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Will the Internet Destroy the Can Online Advertising Markets News Media?

Save the News Media?
Susan Athey, Emilio Calvano& Joshua Gans Media Economics Workshop October 2010

The chart of doom

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Theories

Loss in classifieds Advertising space unlimited Web display ads are not effective Dramatic increase in competition

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Proposed solutions

Enforce copyright on aggregators Allow mergers Public subsidies (non-profits) Cut public broadcasting

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Only two facts

The Internet has facilitated consumer switching between outlets There is imperfect tracking between outlets

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Switching

Browsing Free content Aggregators, social networks and search

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Single-homing consumers

Traditional media economics with single-homing consumers « cannot explain total ad revenue decline. Each outlet sells access to consumer as a monopolist (Anderson-Coate).

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Our assumptions

Consumers have two attention periods « and allocate attention to outlets based on quality « « with a probability of switching outlets between each. Advertisers want to impress each consumer once over the two periods « and have heterogeneous values on impressing consumers. Two outlets supply advertising space associated with each unit of consumer attention
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The impression game

Morning

Afternoon

Outlet 1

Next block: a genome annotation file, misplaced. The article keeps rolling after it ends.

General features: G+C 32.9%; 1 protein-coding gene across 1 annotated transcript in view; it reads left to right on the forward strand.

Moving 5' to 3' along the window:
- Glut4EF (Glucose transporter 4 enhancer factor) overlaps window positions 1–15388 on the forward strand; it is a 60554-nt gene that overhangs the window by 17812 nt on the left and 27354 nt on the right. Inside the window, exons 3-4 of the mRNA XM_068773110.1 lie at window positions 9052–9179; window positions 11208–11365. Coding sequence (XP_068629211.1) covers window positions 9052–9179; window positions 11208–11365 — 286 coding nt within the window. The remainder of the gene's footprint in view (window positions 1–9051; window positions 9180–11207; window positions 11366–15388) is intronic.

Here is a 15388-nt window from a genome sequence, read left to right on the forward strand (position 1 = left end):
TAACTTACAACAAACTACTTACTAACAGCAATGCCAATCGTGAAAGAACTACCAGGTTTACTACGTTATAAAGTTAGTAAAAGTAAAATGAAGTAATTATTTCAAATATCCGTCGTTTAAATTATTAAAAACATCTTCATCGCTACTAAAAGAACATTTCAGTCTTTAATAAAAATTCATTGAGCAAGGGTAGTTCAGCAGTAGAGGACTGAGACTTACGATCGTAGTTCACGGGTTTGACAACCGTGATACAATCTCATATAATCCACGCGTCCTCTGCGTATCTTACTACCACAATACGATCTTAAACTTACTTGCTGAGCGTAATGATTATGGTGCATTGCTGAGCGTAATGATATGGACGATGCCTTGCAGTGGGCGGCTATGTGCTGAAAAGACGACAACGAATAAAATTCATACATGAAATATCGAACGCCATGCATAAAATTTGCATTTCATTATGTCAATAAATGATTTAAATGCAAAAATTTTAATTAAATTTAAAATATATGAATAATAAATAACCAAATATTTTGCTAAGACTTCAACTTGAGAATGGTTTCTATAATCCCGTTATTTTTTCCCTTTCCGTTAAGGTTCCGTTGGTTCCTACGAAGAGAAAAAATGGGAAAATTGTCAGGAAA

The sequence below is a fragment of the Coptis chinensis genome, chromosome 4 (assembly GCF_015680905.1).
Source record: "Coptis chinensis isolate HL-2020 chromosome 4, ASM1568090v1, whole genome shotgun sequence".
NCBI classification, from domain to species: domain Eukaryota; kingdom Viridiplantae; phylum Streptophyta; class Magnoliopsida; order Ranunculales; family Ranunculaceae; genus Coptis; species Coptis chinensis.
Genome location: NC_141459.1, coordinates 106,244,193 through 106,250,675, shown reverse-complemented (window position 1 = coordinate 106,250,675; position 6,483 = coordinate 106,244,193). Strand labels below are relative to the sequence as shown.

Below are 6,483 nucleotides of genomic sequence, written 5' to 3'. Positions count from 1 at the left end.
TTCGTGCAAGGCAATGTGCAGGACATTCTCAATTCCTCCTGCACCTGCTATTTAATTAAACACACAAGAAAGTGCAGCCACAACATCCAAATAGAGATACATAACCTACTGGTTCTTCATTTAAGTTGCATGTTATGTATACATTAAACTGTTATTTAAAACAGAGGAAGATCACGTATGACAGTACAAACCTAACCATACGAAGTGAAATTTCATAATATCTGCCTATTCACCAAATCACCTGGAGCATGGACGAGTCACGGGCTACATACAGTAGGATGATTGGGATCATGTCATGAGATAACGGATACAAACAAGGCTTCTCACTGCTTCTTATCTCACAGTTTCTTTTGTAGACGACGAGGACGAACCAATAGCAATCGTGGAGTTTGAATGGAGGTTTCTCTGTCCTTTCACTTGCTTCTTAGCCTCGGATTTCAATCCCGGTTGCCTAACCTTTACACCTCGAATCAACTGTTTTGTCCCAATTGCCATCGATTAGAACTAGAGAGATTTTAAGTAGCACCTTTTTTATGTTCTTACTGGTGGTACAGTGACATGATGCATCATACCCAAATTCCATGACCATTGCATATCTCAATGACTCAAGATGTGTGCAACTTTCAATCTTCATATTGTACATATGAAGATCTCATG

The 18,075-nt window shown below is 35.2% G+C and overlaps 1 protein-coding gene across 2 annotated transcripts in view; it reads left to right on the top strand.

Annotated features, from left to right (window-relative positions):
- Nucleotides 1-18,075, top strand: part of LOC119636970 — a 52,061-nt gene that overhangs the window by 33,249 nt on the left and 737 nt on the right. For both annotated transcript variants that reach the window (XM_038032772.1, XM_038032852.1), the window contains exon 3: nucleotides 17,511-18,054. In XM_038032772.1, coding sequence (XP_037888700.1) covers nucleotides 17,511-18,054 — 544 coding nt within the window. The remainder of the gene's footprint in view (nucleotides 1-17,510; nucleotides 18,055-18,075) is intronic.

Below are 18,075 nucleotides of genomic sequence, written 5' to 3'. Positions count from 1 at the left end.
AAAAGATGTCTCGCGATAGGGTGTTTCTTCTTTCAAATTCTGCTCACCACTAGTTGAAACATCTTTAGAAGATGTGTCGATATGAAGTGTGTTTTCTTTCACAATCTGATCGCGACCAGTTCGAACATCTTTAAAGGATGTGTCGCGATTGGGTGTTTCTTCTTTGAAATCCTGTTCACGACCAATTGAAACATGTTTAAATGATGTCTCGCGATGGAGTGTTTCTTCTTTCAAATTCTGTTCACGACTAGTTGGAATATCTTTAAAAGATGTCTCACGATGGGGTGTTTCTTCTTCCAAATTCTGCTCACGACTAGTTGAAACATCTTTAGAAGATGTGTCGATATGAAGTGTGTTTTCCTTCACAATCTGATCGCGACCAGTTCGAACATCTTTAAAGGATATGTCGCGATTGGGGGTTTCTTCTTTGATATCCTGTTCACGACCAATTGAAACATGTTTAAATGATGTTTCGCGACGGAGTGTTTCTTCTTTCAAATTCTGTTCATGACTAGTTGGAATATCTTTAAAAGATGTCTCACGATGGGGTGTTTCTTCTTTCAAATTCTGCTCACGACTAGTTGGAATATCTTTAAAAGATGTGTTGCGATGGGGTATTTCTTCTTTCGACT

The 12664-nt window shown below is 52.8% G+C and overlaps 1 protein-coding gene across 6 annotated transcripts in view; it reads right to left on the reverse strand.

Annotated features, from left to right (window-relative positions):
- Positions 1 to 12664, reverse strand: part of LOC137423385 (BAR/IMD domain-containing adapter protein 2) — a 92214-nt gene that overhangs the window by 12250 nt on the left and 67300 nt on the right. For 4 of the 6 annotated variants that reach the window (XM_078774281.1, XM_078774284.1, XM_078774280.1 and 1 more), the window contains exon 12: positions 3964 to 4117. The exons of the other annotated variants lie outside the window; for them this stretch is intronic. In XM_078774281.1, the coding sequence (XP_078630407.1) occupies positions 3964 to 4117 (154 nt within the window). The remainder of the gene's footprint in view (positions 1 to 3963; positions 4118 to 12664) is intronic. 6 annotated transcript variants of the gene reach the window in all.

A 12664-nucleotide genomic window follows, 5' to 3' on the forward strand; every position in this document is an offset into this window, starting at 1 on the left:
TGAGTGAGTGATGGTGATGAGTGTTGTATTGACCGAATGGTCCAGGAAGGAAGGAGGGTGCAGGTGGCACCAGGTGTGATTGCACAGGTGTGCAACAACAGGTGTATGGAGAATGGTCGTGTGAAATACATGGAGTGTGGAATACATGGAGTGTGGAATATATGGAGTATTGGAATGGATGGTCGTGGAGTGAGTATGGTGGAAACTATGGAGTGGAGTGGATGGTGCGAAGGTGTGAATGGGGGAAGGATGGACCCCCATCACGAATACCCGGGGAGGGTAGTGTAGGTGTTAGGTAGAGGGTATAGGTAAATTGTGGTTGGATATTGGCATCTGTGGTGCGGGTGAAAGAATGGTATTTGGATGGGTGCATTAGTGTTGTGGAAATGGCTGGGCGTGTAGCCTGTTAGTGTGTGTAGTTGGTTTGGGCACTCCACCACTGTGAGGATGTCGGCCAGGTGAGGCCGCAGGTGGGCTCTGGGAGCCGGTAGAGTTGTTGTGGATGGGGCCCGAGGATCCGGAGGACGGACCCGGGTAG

Outlet

If Starbucks single-homes, it misses impressions. If Starbucks multi-homes, it wastes impressions.
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The advertiser¶s dilemma

Wasted Impressions

Customer analysis of data provided to authors by CommScore of 30 recent large, cross-outlet campaigns

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Solving the dilemma

No switching Pure multi-homing No tracking (Bergemann-Bonatti) Coordination in time Perfect tracking
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Advertiser demand

To impress loyals, want to multi-home « at the cost of wasted switcher impressions To impress switchers, want to increase frequency « at the cost of wasted loyal impressions Higher value advertisers more willing to bear costs

Price Single-homing

Multi-homing Multi-homing + Frequency

Quantity (Advertisers)
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Market clearing

Price

The equilibrium impression price is set by a single-homing advertiser. The price also determines the mix of advertisers in µhoming¶ strategies

Supply

2a Quantity (Advertisers)
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More switchers

Price

More switchers reduces demand for multi-homing « but increases the demand for multihoming + frequency « can increase profits

Supply

Quantity (Advertisers)
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Endogenous ad capacity

Outlets compete in Cournot fashion due to presence of switchers Increase in switchers causes expansion in ad capacity in equilibrium µPotential¶ U-Shaped relationship

Profits

Share of switchers
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Perfect tracking

Profits

Under perfect tracking « inefficient matching is eliminated « but switchers create competition at the margin

Share of switchers
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Impact of blogs

Price

Blogs and other non-ad content « decrease available ad capacity in the market « and reduce adverse effect of switching « Causing impression prices to rise.

Supply

Quantity (Impressions)
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Paywalls

Subscription-based paywalls reduces switching (increase efficiency). Unilateral paywalls cost an outlet in readership but benefit both outlets in increased efficiency. Switchers magnify positive externalities so we expect lower equilibrium paywalls.
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Conclusions

Mergers may increase outlet ad revenue. Public broadcasting is an µattention¶ threat but involves less competition than commercial outlets. Paywalls may be a poor substitute to advertising.

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Future directions

Outlet asymmetries and competition for readers Platform market structure issues in perfect tracking Interactions with ad targeting

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